Eight Bells: Herb Reese

Published on February 20th, 2018

Herbert Ray Reese, one of sailing’s true unsung heroes, passed away on February 15 at the age of 70 in Solomons, MD. For the sport of sailing we all love, his immense contribution cannot be understated.

Herb was a self-taught engineer who could move any weight, step any mast, install any dock, and solve the most difficult logistical problems with a small shrug of his shoulders and his genuine smile. He could be found at almost any regatta where the big boats sailed.

He worked numerous St. Barth’s and Newport Buckets along with events for the Maxi 72 and TP52 classes. He was the regatta support crew that arrived first and left last because it was his job to launch boats, get them ready to sail, and then retrieve them all safely.

Anyone who spent time at Key West Race Week during the past 20 odd years knew and respected Herb. He always managed the Truman Annex site where he ran wire, placed 1000 feet of hoses, built fences, installed generators, collected fees, and managed the cranes.

It was magical to watch a bare field turned into a working boat yard in less than two weeks. He never lost his cool, treated every boat owner with respect, and simply got the job down. All in all, it was amazing watching him pondering the most difficult problems and finding the simplest solutions.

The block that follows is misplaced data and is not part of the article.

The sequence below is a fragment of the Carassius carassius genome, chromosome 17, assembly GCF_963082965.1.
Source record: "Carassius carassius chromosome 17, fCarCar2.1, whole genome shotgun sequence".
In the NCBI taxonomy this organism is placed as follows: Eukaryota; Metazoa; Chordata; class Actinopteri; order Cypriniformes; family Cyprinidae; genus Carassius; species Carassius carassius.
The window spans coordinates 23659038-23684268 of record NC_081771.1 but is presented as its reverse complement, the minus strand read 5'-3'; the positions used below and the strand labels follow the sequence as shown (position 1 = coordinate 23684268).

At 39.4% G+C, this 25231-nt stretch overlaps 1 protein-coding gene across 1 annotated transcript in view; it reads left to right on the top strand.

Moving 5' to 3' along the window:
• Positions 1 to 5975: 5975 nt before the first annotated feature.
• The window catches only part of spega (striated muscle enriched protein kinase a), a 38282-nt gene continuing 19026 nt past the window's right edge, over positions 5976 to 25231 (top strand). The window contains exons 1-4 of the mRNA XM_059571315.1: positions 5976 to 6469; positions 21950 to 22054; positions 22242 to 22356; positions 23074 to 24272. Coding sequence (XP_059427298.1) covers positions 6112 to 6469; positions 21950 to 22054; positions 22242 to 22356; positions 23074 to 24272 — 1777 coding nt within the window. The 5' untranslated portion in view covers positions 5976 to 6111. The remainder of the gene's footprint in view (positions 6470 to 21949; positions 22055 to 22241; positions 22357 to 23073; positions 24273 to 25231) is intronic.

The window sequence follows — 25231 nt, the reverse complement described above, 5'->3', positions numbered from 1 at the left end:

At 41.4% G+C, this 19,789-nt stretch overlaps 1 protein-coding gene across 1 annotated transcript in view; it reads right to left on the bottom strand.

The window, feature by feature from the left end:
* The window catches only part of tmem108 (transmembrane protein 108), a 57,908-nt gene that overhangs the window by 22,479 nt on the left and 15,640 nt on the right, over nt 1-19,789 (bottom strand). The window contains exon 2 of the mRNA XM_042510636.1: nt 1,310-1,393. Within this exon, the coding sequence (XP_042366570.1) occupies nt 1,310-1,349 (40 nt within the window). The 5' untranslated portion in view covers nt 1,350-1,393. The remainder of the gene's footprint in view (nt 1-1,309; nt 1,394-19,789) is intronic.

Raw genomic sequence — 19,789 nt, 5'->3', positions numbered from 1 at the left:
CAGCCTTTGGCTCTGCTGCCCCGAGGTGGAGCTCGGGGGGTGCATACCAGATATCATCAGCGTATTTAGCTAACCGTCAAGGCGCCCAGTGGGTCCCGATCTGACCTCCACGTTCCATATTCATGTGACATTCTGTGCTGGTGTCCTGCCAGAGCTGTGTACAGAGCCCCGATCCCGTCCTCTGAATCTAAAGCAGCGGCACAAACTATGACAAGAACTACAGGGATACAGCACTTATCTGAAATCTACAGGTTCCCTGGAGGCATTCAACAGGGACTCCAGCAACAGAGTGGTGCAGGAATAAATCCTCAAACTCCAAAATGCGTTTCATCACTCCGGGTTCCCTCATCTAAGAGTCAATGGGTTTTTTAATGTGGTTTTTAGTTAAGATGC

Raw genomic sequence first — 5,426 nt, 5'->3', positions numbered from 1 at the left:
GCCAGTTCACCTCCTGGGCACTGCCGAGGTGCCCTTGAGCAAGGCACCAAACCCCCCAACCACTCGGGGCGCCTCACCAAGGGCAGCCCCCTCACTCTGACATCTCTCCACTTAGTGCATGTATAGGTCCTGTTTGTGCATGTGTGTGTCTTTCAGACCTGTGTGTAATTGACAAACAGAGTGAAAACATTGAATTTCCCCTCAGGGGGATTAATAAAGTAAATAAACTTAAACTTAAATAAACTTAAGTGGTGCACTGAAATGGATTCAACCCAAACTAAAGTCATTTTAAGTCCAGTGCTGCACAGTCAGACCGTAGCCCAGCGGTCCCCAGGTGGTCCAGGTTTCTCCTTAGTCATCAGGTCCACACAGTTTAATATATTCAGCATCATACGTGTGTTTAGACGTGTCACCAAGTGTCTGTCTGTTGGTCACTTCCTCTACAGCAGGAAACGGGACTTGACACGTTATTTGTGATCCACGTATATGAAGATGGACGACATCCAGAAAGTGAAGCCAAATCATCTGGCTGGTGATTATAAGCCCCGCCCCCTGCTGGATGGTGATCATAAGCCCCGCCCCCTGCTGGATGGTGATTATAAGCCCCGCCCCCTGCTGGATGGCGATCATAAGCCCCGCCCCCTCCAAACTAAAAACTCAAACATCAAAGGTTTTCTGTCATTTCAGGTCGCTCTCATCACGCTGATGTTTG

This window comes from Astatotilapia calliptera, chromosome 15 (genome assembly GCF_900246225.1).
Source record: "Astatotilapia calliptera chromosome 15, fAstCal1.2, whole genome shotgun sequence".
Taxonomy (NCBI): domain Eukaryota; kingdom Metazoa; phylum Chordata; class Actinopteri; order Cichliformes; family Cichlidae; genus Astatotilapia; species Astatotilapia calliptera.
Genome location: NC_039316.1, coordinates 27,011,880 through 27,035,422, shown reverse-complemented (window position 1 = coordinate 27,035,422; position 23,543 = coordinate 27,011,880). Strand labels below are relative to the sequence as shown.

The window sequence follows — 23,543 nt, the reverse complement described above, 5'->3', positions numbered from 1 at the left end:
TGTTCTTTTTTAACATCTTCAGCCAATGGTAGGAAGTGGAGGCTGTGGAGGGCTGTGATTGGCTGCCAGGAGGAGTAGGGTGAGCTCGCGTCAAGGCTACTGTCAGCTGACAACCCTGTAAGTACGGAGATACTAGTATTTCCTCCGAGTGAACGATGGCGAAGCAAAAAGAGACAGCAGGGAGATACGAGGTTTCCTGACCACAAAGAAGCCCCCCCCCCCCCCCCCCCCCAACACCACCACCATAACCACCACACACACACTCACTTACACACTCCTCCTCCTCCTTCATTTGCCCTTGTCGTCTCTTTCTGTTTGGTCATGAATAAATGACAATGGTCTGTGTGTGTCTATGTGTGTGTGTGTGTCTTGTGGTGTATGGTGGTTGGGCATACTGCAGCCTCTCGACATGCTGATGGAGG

Herb also dedicated significant amounts of time to local regattas on his home waters of the Chesapeake Bay. He was an integral part of the Screwpile Lighthouse Challenge, again working behind the scenes to ensure all race committee boats, race management gear, and personnel were properly arranged for each regatta over the last 25 years. He helped run numerous high school regattas and was always excited to see the young sailors rising in the sport.

He was not a complicated individual, spending many nights living on his boat in Solomons, listening to football or baseball games on the radio while enjoying a rum drink with friends from A dock at Zahnizer’s Marina. He was an active member for many years in Southern Maryland Sailing Association and at Solomon’s Island Yacht Club.

His favorite place other than Solomons was Key West; he absolutely loved the Cuban coffee and the lifestyle of Key West. He was respected by everyone that worked with him and his passing will bring tears to the eyes of many. He befriended Jimmy Buffet in the early days of Key West whose lyric “A legend never dies” fits Herb very well.

Our friend Herb leaves, two sons – Herbert Jr and Terry – and four grandchildren – Tony, Rachel, Jake and Aubrey – who all will miss him greatly. The sport of sailing has lost a great contributor; not many gave as much and expected so little in return. Fair winds and follow seas to our great friend Herb. – Bill Canfield

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